We are making good progress on “Lions Roaring, Far From Home,” our anthology by Ethiopian adoptees. We have essays from writers in the US, Holland, Canada, Sweden, and France; ages range from 8 to 47. We have been contacted by adoptees in other countries as well.
The essays reflect a range of experiences, from writers adopted as babies into loving families, to writers who were adopted by mentally ill mothers, to writers who loved their adoptive parents and thought daily of their Ethiopian family. There are writers who were adopted with their siblings, and writers whose Ethiopian siblings are remembered but were never seen again. Many essays reflect on racism in whatever country they were raised. Some have found their religious faith to be of great solace to them. One considered suicide during adolescence.
It has been an honor to edit the essays. We have more work ahead of us to finish the editing and to begin the publishing phase. We plan to publish electronically and in print, with a publication goal of early 2016.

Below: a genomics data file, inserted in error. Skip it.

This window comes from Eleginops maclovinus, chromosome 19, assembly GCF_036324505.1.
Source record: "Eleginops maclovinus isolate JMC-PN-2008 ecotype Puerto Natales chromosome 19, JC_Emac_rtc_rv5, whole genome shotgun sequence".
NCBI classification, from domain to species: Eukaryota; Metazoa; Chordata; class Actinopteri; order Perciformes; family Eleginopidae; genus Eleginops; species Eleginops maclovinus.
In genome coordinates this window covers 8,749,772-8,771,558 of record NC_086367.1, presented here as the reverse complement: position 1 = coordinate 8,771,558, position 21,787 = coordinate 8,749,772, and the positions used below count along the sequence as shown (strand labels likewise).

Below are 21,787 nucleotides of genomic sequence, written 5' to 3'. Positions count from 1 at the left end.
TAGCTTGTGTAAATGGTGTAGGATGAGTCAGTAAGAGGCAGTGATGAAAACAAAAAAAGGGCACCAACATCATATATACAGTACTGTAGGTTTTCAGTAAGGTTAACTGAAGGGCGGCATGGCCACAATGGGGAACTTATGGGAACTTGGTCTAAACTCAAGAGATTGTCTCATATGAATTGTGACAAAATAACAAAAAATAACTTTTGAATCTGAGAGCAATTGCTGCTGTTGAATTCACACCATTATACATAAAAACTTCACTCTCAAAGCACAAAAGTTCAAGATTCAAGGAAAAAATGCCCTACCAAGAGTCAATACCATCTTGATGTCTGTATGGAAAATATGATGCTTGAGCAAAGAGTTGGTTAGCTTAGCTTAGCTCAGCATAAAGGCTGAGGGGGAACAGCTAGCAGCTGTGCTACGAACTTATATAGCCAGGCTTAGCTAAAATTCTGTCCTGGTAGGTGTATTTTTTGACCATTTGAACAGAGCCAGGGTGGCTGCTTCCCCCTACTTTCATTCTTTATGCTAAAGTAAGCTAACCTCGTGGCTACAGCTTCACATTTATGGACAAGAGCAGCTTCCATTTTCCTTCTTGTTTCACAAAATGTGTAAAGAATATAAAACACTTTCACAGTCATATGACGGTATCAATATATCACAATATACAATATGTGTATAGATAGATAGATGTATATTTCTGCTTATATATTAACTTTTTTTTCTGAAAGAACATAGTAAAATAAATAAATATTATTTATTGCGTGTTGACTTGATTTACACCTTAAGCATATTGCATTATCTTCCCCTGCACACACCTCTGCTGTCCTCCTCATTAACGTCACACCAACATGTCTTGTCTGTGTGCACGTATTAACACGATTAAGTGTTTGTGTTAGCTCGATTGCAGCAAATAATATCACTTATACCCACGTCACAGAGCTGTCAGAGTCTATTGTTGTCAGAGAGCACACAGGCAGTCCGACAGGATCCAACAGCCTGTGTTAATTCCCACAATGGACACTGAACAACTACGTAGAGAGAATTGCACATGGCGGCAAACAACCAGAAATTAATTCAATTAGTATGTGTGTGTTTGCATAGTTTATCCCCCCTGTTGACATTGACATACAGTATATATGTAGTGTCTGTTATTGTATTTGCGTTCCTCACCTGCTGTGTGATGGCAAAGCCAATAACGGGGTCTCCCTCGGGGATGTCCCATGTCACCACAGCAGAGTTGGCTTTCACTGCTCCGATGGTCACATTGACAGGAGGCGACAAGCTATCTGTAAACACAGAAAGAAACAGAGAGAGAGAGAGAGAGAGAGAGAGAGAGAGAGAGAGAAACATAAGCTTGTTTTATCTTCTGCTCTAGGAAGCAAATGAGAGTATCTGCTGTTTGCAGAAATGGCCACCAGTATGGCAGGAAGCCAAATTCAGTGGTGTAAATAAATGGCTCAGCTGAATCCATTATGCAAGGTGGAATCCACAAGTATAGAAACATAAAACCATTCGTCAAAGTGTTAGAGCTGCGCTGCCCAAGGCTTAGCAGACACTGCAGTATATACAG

Here’s an excerpt, by an Ethiopian adoptee who came to the US at 9 years of age, and is now 16:
Near the end of the day, my mother called a cab. I wasn’t sure where we were going to go in a cab. “I’m going to the market place just around the corner,” she said. “You need to stay here with him,” meaning the gatekeeper at the orphanage.
“Why can’t I come?”
“I’m sorry, honey, but you just can’t.” For a second, I thought I saw tears in her eyes. “I love you, my little kitten.” She gave me a kiss on the cheek before the cab drove off.
“I’ll be back” was the last thing she said.
I waited that afternoon for her to come back, even though I knew she lied about the market and was never coming back. I was still hopeful, but as the sun sank and the last glimpse of light hit the land, I knew she was never coming back.
The essays are amazing, heartfelt, and powerful. They reflect resilience, grief, joy, hope, sorrow, and love–the components of adoption.
I can’t wait for you to read them all.